I saw an interview with Stephen King where he said he never keeps a notebook of ideas because, “it’s a great way to immortalize bad ideas”. Over time, I’m beginning to think he’s onto something. I have kept various records of ideas, and every time I go back to them the ideas are never anywhere near as good as I thought they were in the moment.
That’s an interesting point he’s raised there, and I can wholeheartedly agree that most ideas are not diamonds. Do you find yourself ever getting stuck within the writing process or experiencing writer’s block?
I’ve never had writers block. The best way to get past any blocks is to just sit down and get to work. You never hear of a lawyer getting lawyer’s block. If you view it as a job that you need to complete and accept that you will never find the perfect words, you will be able to write something. Never stop writing.
*Laughs* That’s very true, you never do hear of lawyer’s block! That is fantastic logic to apply – perfection can’t be achieved so just do the best you can. I think that I might be recommending it to others in the future. Before you return to pondering the future’s of your characters in the pages of your next written work, I’d like to ask you short selection of questions to show our readers a little more about the life and mind of Ben Follows. Let’s kick it off with: What is your zodiac sign?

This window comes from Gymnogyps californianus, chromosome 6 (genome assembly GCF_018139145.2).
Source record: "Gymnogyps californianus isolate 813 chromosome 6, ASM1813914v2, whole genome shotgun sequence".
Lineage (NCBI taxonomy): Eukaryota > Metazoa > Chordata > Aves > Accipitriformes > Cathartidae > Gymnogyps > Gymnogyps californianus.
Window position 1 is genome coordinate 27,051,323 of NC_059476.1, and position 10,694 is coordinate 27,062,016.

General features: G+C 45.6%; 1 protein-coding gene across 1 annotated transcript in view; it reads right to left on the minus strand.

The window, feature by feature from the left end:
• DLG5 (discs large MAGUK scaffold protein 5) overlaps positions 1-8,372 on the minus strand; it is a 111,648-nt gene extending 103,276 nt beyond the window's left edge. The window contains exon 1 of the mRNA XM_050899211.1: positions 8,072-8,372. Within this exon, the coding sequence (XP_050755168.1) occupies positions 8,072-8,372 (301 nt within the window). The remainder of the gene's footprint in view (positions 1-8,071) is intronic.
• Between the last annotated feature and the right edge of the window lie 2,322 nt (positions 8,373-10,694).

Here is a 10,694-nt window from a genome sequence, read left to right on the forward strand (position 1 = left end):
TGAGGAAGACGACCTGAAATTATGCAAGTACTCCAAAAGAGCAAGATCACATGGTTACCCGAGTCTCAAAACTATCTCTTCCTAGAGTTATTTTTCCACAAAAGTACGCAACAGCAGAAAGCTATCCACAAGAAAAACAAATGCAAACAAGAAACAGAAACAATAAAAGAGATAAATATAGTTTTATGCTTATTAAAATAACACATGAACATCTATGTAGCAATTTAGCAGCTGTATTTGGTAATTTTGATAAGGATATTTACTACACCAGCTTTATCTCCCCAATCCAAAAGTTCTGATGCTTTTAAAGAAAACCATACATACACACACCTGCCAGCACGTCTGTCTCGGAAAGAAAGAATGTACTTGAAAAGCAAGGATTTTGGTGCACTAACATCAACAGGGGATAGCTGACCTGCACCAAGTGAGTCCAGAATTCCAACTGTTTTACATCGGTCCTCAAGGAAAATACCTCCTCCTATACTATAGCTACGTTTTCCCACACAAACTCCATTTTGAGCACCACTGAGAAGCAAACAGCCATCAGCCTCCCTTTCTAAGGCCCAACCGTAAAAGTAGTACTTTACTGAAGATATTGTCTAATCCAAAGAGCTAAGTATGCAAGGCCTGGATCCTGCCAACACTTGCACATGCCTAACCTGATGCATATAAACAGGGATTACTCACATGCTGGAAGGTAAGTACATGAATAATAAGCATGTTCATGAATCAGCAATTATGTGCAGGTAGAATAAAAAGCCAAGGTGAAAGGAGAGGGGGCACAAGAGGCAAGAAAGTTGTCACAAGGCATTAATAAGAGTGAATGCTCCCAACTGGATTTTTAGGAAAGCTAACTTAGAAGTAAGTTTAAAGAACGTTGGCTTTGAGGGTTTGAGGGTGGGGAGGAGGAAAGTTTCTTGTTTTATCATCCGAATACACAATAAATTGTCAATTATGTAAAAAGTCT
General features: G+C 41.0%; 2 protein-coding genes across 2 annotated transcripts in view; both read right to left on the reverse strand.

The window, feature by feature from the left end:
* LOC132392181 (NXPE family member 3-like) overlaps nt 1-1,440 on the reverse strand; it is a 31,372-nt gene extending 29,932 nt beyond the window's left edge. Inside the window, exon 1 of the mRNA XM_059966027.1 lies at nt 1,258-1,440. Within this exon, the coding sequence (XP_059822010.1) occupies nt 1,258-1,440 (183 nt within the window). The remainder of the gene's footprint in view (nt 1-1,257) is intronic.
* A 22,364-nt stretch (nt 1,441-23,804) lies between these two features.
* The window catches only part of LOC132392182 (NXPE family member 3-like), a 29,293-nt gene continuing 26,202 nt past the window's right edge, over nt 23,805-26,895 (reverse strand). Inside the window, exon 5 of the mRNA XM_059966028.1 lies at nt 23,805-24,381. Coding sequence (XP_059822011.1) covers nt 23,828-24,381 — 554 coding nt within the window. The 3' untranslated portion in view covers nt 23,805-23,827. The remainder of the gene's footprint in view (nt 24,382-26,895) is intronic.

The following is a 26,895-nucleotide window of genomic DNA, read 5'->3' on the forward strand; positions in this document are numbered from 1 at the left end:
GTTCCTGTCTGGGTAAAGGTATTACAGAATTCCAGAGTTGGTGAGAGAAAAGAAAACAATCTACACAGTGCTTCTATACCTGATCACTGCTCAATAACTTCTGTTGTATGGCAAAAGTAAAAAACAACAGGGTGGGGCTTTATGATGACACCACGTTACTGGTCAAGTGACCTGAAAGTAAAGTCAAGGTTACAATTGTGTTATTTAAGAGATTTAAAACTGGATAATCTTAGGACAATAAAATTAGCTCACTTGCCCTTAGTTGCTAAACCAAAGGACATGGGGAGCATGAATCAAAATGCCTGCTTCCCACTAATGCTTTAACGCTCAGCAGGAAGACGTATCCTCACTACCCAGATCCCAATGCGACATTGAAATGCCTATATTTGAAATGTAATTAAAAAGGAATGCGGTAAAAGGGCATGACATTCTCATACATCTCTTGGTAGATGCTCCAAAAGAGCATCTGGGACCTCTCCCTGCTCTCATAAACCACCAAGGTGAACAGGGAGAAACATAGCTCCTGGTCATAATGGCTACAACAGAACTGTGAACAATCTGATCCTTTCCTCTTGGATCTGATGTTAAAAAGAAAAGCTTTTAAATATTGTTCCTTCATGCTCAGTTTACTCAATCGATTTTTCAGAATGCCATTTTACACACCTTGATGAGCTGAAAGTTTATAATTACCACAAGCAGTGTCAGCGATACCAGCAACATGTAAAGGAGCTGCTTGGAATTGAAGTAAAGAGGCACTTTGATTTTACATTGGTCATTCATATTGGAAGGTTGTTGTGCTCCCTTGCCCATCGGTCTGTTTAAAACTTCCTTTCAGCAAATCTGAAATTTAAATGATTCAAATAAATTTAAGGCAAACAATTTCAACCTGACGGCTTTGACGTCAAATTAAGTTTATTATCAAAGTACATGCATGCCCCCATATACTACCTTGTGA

What is your favourite ocean?
Pacific. It’s massive and so much of it is unexplored. There could be giant monsters down there and we wouldn’t know. The sheer quantity of unexplored ocean on our own planet is mind-boggling.
Those monsters of the deep are fascinating aren’t they? Everytime I see photos of new creatures from within those deep waters I’ve been inspired. What is your favourite word?
Incandescence, because it’s fun to say.
It is a fun word to say, and I also like the multi-coloured picture that I see in my head at the same time! And finally, before you leave today could you share a line from your book that you feels shows it’s own incandescent qualities?
Blind River was worse than hell. But it was also home.
Ben, thanks for sharing the home of ‘Blind River’ with the readers, and myself and I wish you the best of luck with this novel and your upcoming new thriller release!
Excited to read the book we discussed today? Find it here on Amazon: ‘Blind River ( ASIN: B0728CQX7L )‘.
Want to find out more about Ben Follows? Connect here!Ben Follows